Buying and fitting ADS-B equipment

There are different types of ADS-B which offer a range of options for aircraft flying under visual flight rules.

These include:

  • simple devices providing you and other pilots with improved situational awareness but not visible to air traffic control
  • equipment visible to the air traffic control system and useable for air traffic separation purposes.

What you buy depends on the type of flying you do. Both options provide significant safety benefits regardless of cost or complexity of the equipment.

There are strict technical requirements that apply to any ADS-B OUT equipment used in Australia. Before purchasing equipment, check the equipment it meets the appropriate Australian standards.

Learn more about how ADS-B works.

Electronic conspicuity devices

An electronic conspicuity (EC) device is a low cost way to have both an ADS-B OUT and ADS-B IN capability. EC devices are intended for air-to-air situational awareness in non-controlled airspace.

You can use an EC device in a non-certified aircraft.

Air traffic control cannot use information from EC devices. This means you cannot use an EC device to meet a transponder or surveillance requirement for operations in a particular class of airspace.

Aircraft with ADS-B IN can detect aircraft equipped with EC devices.

Read more about EC devices on our Surveillance network and equipment page.

Approved ADS-B equipment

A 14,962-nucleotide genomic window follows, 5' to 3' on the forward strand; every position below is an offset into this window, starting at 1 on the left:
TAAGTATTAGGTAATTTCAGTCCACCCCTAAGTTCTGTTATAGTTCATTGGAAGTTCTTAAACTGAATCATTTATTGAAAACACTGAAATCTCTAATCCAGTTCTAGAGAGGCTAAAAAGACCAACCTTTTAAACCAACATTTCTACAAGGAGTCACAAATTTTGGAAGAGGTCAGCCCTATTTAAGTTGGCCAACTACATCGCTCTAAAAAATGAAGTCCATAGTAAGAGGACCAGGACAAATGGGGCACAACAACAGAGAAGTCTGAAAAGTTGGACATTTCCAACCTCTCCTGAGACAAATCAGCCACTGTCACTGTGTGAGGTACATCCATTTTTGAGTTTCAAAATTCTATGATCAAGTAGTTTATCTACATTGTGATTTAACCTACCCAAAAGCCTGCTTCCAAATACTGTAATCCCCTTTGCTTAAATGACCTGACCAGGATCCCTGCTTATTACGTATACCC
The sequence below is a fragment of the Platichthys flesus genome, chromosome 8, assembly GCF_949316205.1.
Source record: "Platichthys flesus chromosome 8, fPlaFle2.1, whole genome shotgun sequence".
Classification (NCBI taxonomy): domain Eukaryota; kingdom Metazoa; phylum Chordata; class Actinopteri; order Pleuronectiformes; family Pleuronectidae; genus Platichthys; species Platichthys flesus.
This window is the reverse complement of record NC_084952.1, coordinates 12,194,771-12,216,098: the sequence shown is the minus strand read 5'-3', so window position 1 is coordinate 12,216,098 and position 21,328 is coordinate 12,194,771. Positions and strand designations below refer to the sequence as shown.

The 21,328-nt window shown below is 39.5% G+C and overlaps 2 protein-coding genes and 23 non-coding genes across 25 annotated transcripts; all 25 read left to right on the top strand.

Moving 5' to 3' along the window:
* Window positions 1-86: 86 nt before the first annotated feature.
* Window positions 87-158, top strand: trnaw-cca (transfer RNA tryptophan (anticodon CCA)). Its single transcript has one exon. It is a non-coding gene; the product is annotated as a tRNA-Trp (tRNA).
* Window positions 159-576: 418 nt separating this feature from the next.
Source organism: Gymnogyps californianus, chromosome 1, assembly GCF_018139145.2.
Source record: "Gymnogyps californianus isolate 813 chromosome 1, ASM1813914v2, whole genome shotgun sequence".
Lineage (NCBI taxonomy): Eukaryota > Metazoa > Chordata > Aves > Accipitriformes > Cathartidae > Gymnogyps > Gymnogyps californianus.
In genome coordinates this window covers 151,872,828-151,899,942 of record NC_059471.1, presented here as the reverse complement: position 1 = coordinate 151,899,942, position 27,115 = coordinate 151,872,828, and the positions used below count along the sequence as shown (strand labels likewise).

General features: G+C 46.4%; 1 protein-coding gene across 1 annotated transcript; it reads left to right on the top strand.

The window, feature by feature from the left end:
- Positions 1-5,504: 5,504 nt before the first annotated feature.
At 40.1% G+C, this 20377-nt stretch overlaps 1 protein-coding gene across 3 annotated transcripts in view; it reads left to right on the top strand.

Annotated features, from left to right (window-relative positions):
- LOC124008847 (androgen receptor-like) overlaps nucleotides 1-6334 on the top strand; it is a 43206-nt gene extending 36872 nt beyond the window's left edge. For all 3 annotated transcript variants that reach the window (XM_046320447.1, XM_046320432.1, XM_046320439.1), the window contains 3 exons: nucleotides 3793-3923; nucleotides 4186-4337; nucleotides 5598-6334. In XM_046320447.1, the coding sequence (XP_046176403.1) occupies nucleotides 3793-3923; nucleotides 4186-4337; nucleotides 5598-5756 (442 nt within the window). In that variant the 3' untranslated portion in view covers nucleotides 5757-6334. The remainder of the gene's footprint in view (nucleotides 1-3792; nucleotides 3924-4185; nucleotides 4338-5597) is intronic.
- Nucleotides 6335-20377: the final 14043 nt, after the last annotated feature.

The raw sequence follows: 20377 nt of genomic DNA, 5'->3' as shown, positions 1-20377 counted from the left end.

Your avionics installer or equipment supplier is best placed to advise you on what you need for your aircraft.

If your aircraft will be flying Instrument Flight Rules (IFR), it will need:

  • performance-based navigation capable system (GNSS)
  • certification to a relevant standard.

You must have an avionics LAME fit and certify the system.

What to consider before buying

There are a wide range of choices to suit your operations. Before buying, consider:

  • aircraft type and airworthiness category
  • whether you have registered the aircraft with us or a self-administering organisation
  • likelihood you may fly the aircraft under the IFR in future
  • classes of airspace, traffic type and density in intended areas of operation
  • confirmation that the product satisfies the relevant equipment specifications
  • physical size, display clarity, ease of use, and functionality
  • cockpit space and accessibility of portable devices
  • other equipment carried in the aircraft and compatibility
  • for portable equipment, battery life relative to the types of operations envisaged
  • cost, product quality and installation and support arrangements.
Last updated:
25 Aug 2023
Online version available at:
Back to top of page